While gold is grabbing the headlines, its sister precious metals are actually reaping the most gains. For the year to date, platinum and palladium, two lesser-known metals, have surged 38% and 56%, respectively, far eclipsing gold's 12% gain. Silver is up 42% over the same period.
With their dual roles as precious and industrial metals, platinum and palladium are managing to profit from both sides of the debate over whether an economic recovery is on the horizon.
Platinum and palladium have a multitude of uses, with the auto industry taking about 60% of each metal's annual production for catalysts to reduce tailpipe emissions. Some bulls view the metals as a bet on economic recovery, and on the struggling automobile sector in particular.
Meanwhile, for those concerned about the fragility of economic conditions and the Federal Reserve's printing of money, some see the metals as a store of value like gold.
However, despite "cash for clunkers" programs around the world boosting vehicle sales, analysts still think auto makers' demand for both metals will decrease this year. Even with output likely to decline because vital South African mines are plagued with power shortages and labor disputes, both the platinum and palladium markets still confront the threat of a surplus.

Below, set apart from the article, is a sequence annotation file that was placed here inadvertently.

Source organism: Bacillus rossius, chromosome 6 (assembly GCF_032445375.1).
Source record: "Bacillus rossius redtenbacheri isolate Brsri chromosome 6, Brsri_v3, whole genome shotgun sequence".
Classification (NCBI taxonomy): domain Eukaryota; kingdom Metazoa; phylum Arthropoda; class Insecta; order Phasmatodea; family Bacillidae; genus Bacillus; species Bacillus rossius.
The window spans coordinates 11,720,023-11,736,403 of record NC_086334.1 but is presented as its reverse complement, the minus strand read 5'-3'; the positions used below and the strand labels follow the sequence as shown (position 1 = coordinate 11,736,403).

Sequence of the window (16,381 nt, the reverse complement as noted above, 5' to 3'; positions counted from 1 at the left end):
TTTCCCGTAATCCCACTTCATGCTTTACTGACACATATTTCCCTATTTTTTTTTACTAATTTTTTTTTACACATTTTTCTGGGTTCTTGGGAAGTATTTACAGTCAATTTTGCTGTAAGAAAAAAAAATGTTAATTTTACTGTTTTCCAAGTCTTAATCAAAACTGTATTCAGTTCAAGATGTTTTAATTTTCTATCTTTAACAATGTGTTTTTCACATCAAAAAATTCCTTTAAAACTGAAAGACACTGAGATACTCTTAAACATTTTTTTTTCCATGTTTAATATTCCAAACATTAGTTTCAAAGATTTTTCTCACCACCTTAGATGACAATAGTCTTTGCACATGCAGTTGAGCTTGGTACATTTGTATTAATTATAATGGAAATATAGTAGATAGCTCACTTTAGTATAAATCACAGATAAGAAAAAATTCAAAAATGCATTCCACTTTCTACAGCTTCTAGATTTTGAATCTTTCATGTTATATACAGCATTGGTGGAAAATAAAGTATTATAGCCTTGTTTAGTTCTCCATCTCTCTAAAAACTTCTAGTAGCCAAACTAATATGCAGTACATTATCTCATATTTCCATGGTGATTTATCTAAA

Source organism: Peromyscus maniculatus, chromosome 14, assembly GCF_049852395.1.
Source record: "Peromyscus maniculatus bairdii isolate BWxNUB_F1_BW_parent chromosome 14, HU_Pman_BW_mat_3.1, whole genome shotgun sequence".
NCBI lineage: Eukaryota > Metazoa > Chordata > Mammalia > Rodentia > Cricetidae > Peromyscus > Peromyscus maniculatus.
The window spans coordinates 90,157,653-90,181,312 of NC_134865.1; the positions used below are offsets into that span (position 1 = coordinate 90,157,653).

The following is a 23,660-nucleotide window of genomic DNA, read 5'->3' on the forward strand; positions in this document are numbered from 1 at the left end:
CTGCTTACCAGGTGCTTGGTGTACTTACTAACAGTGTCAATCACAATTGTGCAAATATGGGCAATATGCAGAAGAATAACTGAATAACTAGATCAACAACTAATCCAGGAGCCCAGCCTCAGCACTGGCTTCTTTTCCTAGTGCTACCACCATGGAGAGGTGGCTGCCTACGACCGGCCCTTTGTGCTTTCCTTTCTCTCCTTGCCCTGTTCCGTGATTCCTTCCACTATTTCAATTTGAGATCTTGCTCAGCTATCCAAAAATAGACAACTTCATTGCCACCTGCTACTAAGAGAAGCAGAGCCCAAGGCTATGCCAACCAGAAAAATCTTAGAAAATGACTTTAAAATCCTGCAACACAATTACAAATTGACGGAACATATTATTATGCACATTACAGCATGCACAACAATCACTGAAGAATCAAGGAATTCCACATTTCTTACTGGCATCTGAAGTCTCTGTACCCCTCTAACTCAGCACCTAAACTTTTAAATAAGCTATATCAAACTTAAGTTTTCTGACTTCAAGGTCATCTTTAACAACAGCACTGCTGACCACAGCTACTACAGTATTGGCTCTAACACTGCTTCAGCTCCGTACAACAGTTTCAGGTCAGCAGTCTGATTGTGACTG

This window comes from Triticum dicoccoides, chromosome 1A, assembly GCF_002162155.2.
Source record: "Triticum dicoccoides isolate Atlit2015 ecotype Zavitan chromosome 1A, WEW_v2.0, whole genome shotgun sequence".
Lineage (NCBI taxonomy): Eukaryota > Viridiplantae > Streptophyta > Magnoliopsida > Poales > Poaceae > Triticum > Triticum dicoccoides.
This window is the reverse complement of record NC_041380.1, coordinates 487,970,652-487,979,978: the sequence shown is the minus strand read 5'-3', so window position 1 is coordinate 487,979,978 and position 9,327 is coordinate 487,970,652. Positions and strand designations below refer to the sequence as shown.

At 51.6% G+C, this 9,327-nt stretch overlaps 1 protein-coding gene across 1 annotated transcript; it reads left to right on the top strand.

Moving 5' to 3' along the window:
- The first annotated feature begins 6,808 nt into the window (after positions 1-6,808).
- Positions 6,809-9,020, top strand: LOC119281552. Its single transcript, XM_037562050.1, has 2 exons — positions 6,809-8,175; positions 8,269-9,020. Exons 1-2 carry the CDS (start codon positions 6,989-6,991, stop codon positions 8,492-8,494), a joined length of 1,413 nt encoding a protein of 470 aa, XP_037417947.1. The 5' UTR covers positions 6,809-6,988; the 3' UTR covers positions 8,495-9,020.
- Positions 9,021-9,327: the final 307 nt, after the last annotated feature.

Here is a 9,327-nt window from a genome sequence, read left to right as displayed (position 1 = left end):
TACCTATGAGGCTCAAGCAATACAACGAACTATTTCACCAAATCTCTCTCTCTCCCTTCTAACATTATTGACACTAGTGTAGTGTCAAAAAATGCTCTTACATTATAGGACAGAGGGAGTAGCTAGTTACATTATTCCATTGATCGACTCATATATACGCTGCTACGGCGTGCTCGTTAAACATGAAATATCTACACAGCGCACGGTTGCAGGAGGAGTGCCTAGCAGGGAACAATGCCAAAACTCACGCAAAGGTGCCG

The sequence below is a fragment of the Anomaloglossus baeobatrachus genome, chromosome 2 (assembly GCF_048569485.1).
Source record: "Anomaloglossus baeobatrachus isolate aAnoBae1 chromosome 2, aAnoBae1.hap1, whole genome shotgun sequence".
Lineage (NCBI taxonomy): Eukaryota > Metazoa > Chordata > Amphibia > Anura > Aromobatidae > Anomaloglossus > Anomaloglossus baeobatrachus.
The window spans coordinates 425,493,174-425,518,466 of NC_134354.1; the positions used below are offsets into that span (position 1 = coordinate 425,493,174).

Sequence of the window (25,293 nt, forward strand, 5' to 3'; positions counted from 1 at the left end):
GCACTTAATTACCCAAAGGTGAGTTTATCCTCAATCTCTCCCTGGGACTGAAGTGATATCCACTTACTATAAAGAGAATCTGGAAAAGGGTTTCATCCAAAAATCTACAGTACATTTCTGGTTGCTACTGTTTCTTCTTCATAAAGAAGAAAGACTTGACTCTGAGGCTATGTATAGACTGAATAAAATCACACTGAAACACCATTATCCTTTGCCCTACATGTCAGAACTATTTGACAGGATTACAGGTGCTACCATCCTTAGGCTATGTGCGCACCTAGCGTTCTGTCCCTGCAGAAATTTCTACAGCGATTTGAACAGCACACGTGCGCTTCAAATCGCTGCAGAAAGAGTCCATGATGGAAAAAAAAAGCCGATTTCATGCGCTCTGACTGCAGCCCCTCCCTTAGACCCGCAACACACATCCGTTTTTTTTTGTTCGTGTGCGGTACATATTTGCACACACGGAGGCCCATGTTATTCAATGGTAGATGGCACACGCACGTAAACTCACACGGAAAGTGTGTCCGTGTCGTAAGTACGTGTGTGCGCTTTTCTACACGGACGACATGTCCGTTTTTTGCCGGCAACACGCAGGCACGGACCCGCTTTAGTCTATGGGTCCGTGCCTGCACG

One factor supporting prices is the growing appetite from exchange-traded funds that are backed by platinum and palladium. As investors speculate on commodities, the total amount of the metals held by six such funds — traded in the U.K., Switzerland and Australia — hit records last week, with about $1 billion in assets, according to Barclays Capital.
Of late, China may also have helped prop up the metals, with imports of platinum and palladium up 92% and 63%, respectively, in August from a year earlier, fueled by stronger demand from jewelers and auto makers.
Last year, Chinese jewelers and auto makers accounted for 16% of platinum's global consumption, according to metal refiner Johnson Matthey. China's jewelry demand for platinum is this year projected to exceed peak purchases seen in 2002, meaning a jump of 43% from last year, according to John Reade, a UBS metals strategist. However, real demand growth isn't strong enough to support such explosive imports, suggesting stockpiling.
With car makers in Detroit and elsewhere still facing weak sales, the rally in platinum and palladium seems to have gotten ahead of itself. Without the support of a sustainable rebound in industrial demand, prices could wane once stockpiling slows down. Any loss of faith in the strength of the expected global recovery would likely hurt the two metals a lot more than gold.